SANTA BARBARA, Calif. — James Rogers was driving through the iconic Salinas Valley and listening to a lecture on world hunger when he got an idea.
He was working on his doctorate in material sciences at the University of California-Santa Barbara, and his research involved preserving such materials as steel. His studies led to frequent trips up the coast to the Lawrence Berkeley National Laboratory.
“I was cruising up (Highway) 101 ... and listening to an article on world hunger,” Rogers said. “I just happened to be driving through the Salinas Valley at the time and I saw these lush, green fields.
“The question was on my mind, ‘If we’ve got these magical seeds that we can grow in the ground ... how is it still possible that people are going hungry?’” he said. “It seems in theory that we should be able to feed more people.”
That thought led Rogers, 32, and several of his fellow doctoral students to start a company called Apeel Sciences and invent a product called Edipeel, a natural preservative made from food compounds that shippers or retailers can spray on produce to increase its shelf life.
Edipeel is a powdered mixture of different food molecules from unused or discarded plant materials, such as grape pressings from making wine, that are dissolved in water and sprayed on produce.
When it dries, the resulting thin barrier — which is edible and tasteless — slows the rate at which water can get out and oxygen can get in, which keeps the produce fresh, Rogers explained.
The product is designated by the U.S. Food and Drug Administration as generally safe to eat, and the Organic Materials Review Institute has approved it for use on organic fruits and vegetables.
Apeel says the spray can effectively double the shelf life of produce and reduce the need for refrigeration.
Rogers worked on Edipeel with Jay Ruskey, an organic grower of caviar limes — a rare citrus fruit that only lasts about a week after picking.
“He was a local guy who had a unique challenge related to perishability on his crop,” Rogers said. “We were able to develop a product for him that he now uses commercially.”
A native of Michigan, Rogers spent his early childhood in a suburb of Detroit, where his father was an engineer for a company that made brakes for large trucks and his mother was a substitute teacher. The family later lived near Vancouver, Wash., where Rogers finished high school.
“I was the kid who always wanted to know what everything was made out of and how it worked,” Rogers said.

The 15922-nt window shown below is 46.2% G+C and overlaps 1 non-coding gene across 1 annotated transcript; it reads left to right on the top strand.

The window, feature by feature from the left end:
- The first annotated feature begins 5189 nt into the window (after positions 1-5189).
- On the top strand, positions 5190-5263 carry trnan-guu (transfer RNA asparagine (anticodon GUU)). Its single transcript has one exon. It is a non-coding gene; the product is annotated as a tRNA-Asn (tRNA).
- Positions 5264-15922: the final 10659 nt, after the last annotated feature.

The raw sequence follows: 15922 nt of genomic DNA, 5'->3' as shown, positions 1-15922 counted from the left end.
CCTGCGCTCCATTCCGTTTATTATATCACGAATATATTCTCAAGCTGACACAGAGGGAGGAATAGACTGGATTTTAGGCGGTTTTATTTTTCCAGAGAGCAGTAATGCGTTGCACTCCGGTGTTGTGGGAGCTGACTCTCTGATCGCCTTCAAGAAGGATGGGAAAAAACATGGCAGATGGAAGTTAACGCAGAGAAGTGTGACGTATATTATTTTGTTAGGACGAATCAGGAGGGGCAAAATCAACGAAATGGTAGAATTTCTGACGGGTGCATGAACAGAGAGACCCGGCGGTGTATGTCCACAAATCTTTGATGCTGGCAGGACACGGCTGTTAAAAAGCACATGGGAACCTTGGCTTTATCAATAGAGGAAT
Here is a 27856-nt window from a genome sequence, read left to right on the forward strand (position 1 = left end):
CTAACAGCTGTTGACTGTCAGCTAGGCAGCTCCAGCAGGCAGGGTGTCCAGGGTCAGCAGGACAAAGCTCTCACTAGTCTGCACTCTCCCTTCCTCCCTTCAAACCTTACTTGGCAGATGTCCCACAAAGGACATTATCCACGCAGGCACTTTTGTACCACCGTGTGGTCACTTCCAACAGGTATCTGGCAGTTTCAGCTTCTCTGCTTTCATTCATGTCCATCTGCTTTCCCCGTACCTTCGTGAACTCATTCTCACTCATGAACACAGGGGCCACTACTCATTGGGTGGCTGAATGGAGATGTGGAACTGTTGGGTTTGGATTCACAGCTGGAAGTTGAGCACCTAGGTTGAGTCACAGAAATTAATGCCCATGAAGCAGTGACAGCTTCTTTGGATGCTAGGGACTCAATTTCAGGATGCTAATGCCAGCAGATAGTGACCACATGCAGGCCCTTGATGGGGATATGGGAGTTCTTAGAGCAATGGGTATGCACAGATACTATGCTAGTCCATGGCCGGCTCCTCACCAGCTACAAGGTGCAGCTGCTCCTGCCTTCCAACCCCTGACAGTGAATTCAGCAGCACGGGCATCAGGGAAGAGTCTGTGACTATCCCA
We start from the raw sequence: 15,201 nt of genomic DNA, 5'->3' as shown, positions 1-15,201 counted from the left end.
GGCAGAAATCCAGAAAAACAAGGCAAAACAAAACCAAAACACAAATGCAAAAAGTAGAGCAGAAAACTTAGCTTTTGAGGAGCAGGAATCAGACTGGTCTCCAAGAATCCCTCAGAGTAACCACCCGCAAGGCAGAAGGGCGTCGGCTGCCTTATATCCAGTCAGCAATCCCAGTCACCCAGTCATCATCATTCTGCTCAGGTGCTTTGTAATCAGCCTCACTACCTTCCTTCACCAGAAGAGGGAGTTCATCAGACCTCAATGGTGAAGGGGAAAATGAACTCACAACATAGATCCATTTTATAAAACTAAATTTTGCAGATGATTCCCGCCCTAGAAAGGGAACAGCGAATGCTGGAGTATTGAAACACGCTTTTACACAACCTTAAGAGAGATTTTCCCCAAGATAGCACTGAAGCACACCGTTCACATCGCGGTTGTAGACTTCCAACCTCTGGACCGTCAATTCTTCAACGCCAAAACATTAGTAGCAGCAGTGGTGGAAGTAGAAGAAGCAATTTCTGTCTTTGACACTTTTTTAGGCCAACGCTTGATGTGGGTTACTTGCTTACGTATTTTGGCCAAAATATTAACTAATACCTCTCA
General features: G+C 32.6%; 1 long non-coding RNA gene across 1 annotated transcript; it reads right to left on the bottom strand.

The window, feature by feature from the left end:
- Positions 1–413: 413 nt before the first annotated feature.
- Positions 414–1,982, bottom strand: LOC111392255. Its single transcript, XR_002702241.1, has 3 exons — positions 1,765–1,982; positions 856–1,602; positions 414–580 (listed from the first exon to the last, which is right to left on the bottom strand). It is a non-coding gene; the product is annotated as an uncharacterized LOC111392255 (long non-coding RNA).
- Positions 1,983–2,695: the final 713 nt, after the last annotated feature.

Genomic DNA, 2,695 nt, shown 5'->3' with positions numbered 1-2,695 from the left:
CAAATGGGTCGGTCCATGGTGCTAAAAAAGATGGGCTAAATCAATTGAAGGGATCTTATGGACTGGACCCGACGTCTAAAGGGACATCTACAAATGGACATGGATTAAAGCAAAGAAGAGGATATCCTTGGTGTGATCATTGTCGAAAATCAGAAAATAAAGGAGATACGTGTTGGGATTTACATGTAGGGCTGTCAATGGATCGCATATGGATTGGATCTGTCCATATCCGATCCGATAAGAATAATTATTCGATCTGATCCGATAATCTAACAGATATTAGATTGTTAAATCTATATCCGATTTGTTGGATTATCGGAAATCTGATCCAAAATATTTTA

Rogers earned dual undergraduate degrees in material science and engineering and biomedical engineering from Carnegie Mellon University in Pittsburgh before advancing to UC-Santa Barbara, where he earned his master’s degree in economics and his doctorate in materials.
Since Apeel was founded in 2012, the company has received $40 million in funding for developing its products, including grants from the Bill and Melinda Gates Foundation, the Rockefeller Foundation, Powerplant Ventures and other philanthropic and private investors.
The company’s stated mission is to end food waste and help growers reduce reliance on chemical pesticides, refrigeration and other techniques used for food preservation in favor of more natural solutions.
For Rogers, the effort required what he described as a “crash course” in agriculture.
“I was never directly on the farm,” Rogers said. “In fact, when I called my mom and told her about my idea to help reduce perishability on the planet, she said, ‘Sweetie, that’s really nice, but you don’t know anything about fruit.’
“We don’t make the fruit any better, we just slow it down from getting worse,” he said.
One of the first things he learned is Americans throw away one-third to half of what is grown, and the developing world discards as much as two-thirds of what is grown, he said.
“I thought, Gee, it doesn’t sound like the problem is on the production side. It sounds like the problem is with the storage ... after it’s harvested,” he said.
Rogers discovered that the leading causes of perishability in fruits and vegetables is water loss and oxidation, he said.
“This started to ring a bell from my undergraduate days at Carnegie Mellon when I studied steel,” he said. In refining metals, a micro-thin oxide or nitride layer acts as a shield against deeper corrosion....
“If people are going hungry not because of lack of production but because of perishability of fresh produce, what’s causing the produce to perish is water loss and oxidation,” Rogers said. “It’s a similar problem that steel had that was solved by a thin barrier around the outside.
“We thought, What if we could take food, find materials we need to create a barrier in food and then reapply it to food?” he said. “How could you argue with that philosophically?”
Rogers believes Edipeel could be particularly useful in some developing nations where access to refrigeration is limited. The company is now researching use of the spray before harvest as an alternative to chemical fungicides and pesticides.
Since fungi and insects use molecular recognition on the surface of the fruit, Rogers and his colleagues are testing whether they can “camouflage” the fruit to avert attack by pests.
Rogers said he doesn’t plan to sell his invention to a major company and do something else.
“There’s no get-rich-quick scheme on our part,” he said. “We’re really committed to sticking around and making this thing happen.”
Residence: Santa Barbara, Calif.
Occupation: Apeel Sciences owner and chief executive officer
Honor: Received the 2012 Frank J. Padden Jr. Award for polymer physics, the premier polymer physics prize in the U.S.